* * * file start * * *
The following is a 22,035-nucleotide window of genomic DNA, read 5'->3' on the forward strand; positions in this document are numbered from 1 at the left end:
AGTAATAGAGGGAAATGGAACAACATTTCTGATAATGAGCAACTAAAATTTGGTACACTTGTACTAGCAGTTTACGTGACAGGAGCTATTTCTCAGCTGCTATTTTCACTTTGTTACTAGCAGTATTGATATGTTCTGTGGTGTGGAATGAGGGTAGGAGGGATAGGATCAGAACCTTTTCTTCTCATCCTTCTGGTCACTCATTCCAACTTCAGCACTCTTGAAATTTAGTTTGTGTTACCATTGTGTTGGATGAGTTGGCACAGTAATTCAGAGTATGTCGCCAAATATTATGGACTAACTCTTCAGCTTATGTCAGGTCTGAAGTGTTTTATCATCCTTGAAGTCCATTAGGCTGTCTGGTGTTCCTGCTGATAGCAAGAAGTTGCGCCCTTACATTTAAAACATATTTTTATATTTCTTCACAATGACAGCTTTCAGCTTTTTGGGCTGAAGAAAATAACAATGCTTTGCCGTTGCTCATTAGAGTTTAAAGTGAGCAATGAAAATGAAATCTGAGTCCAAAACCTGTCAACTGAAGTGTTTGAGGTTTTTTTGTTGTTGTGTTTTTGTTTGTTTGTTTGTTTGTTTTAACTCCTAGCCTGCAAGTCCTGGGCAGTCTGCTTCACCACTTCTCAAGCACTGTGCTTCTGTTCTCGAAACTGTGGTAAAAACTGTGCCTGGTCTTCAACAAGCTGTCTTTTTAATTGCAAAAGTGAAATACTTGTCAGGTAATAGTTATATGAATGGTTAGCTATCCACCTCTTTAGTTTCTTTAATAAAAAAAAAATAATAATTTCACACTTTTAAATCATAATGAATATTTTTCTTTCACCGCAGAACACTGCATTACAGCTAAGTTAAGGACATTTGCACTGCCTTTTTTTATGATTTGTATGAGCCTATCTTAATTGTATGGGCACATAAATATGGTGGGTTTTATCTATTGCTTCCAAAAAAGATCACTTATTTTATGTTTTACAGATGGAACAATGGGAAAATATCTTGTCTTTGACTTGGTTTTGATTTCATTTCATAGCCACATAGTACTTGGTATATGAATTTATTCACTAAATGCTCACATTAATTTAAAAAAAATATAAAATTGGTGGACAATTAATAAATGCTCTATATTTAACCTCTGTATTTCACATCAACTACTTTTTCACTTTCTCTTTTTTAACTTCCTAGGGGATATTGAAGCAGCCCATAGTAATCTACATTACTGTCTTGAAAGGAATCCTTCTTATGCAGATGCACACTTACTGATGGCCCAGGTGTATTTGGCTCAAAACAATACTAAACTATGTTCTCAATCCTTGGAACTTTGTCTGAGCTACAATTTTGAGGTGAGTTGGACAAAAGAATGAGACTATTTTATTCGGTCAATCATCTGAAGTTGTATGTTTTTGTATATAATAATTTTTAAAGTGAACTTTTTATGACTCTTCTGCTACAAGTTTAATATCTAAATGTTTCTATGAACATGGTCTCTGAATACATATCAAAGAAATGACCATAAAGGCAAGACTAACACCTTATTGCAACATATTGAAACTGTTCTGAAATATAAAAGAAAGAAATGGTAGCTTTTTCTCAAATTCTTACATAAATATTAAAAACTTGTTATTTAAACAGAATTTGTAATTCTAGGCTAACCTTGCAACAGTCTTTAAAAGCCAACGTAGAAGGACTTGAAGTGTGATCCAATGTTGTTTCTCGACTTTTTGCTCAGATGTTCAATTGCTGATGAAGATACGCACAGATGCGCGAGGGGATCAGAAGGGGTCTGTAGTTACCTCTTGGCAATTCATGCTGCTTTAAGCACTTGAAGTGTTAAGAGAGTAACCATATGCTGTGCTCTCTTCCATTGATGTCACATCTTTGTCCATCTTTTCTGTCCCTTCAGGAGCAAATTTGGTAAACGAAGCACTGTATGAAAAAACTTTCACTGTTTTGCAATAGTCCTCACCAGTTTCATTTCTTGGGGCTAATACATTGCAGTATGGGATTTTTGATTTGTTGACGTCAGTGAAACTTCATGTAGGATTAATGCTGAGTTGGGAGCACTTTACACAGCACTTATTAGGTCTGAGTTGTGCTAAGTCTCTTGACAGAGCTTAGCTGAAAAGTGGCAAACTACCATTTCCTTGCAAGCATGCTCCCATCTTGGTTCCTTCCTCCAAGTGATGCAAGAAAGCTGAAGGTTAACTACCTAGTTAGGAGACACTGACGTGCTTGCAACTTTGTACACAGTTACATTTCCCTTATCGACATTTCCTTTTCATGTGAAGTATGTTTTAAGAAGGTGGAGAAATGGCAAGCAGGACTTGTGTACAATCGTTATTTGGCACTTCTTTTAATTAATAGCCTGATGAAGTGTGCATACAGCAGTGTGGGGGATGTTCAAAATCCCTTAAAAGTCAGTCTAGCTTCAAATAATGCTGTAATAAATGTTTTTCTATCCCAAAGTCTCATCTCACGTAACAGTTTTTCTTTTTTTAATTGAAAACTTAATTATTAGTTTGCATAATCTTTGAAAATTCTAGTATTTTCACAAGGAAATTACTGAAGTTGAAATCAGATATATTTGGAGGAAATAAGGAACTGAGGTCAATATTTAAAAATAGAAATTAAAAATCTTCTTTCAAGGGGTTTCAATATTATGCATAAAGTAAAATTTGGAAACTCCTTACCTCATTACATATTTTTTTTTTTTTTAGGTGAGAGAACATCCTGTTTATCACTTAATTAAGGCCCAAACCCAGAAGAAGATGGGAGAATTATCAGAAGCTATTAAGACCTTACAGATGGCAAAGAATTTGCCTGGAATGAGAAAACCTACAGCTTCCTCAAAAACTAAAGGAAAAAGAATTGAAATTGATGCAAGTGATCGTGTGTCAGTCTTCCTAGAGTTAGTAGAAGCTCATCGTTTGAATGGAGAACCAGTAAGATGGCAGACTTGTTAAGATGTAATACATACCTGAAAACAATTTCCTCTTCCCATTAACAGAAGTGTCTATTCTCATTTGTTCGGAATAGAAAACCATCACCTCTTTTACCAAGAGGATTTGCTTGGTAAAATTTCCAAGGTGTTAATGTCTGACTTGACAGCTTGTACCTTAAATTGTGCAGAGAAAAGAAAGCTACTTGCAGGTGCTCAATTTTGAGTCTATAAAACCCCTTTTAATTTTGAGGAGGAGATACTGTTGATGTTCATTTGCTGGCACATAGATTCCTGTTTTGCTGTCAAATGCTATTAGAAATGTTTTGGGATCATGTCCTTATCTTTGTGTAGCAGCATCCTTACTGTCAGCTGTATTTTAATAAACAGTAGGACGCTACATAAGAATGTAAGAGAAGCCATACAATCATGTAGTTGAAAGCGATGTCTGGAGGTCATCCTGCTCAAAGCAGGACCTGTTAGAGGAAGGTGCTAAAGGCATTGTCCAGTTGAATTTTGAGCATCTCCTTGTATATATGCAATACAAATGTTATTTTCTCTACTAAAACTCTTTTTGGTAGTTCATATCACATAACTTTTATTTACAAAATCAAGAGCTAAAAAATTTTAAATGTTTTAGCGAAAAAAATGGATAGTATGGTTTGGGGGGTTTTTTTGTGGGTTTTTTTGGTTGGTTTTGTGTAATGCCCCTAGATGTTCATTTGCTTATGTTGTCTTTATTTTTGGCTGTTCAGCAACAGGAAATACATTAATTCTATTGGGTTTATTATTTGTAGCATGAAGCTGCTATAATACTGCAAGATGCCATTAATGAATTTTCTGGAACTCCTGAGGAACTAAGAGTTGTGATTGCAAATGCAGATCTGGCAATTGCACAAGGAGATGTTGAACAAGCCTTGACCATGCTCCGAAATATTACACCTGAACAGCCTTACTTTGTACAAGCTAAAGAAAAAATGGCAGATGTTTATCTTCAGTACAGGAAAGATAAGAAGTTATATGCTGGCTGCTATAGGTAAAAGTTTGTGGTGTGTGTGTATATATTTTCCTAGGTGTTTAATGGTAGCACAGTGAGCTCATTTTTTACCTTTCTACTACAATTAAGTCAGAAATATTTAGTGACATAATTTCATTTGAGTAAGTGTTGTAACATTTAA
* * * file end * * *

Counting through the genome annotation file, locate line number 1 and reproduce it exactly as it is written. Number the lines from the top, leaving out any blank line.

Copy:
The following is a 22,035-nucleotide window of genomic DNA, read 5'->3' on the forward strand; positions in this document are numbered from 1 at the left end: